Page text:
Brain cancer is a very serious form of cancer. Recently, Sen. John McCain revealed he has been diagnosed with a primary glioblastoma multiforme (GBM) – the most aggressive type of brain tumor. GBMs originate in the brain; it does not spread there from another part of the body. The cause is not known. This tumor has no relation to melanoma, the skin cancer for which McCain was treated in the past.



Chemotherapy is a standard treatment for cancer. It kills healthy cells along with cancer cells, inflicting damage on the body and seriously compromising the immune system. Chemotherapy also kills most rapidly dividing healthy and cancer cells, but not all the cells are fast growing. Cancer stem cells (CSCs), a small population of cancer cells that are slow growing and thus resistant to treatment, do not die. Chemotherapy makes these cells even more numerous as the ratio of highly malignant cells….



For many women facing cancer, the most devastating aspect is learning they may lose their hair due to chemotherapy.  “Most women tell me that as soon as they hear the oncologist say, ‘You’re going to lose your hair,’ that’s the last thing they remember hearing,” said Eric Johnson, co-owner, with his wife, Jeletta, of Hair Institute in Lexington. “They can deal with the sickness; they can deal with the treatments; but it’s the hair loss that gets them the most.


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The insulin pump is a safe, valuable treatment option for those who have poorly controlled blood sugar despite multiple daily insulin injections. There are a number of advantages to the insulin pump. It provides good control and prevents glucose-level spikes. They are efficient and easy to use so a patient can use less insulin than they would with a syringe or pen. Multiple injections are not necessary because the pump delivers insulin automatically. Insulin pumps are expensive and may require justification for insurance coverage.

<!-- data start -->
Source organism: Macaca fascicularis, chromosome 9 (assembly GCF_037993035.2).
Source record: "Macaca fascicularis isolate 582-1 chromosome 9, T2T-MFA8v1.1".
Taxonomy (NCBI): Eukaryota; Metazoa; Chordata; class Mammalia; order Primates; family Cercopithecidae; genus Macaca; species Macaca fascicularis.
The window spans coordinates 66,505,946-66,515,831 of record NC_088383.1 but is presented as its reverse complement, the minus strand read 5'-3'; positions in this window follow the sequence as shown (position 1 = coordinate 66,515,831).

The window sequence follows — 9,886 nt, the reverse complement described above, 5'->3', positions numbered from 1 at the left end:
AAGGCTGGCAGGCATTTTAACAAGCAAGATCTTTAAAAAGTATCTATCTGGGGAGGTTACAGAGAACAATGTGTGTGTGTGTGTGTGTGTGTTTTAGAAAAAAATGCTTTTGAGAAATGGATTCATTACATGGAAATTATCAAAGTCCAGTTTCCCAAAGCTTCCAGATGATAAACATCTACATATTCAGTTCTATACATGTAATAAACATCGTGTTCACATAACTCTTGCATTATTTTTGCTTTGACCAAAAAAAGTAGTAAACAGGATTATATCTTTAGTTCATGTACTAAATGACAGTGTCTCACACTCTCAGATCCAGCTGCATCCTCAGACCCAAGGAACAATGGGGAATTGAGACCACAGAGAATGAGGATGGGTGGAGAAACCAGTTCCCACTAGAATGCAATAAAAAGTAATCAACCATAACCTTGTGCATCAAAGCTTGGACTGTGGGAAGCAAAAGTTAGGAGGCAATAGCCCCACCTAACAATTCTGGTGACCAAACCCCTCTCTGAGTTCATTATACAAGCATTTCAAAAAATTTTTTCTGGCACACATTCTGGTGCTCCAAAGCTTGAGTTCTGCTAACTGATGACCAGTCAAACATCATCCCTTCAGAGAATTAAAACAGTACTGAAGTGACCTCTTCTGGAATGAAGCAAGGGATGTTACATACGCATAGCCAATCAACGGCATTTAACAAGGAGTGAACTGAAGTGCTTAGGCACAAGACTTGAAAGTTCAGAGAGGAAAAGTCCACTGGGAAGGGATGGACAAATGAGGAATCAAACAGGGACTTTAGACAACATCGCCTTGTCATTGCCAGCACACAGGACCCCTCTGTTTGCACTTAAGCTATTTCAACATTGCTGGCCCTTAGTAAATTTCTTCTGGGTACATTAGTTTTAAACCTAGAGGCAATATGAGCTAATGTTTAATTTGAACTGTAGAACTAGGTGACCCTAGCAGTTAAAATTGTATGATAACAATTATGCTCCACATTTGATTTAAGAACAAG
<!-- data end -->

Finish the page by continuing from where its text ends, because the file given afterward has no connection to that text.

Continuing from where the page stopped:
Jet injectors use high pressure to push a fine spray of insulin through the pores of the skin. One downside is it may deliver insulin unevenly. Because they send insulin into the body through the pores, jet injectors may not always deliver an accurate dose. Another down side is it may be more painful than injections. It also puts a considerable amount of pressure on the nerves close to the surface of the skin. Jets allow patients to inject insulin without using any kind of needle. Most jets require the patient to load the insulin, sterilize the device and change reusable parts.

Inhaled insulin delivery is a rapid- acting inhaled insulin approved by the Food and Drug Administration for use before meals. The inhaler reduces sugar in the blood in about 15 to 20 minutes and clears the body in two to three hours. Users place a dose of powdered insulin into a small, whistle-sized inhaler. Inhaled insulin can be used for both Type 1 and Type 2 diabetes. Patients with Type 1 diabetes must use it in combination with long-acting insulin.

When it comes to making a decision about insulin delivery, get help from your diabetes management team, which often includes your family physician, a diabetes educator, a registered dietician, an endocrinologist and other allied health professionals.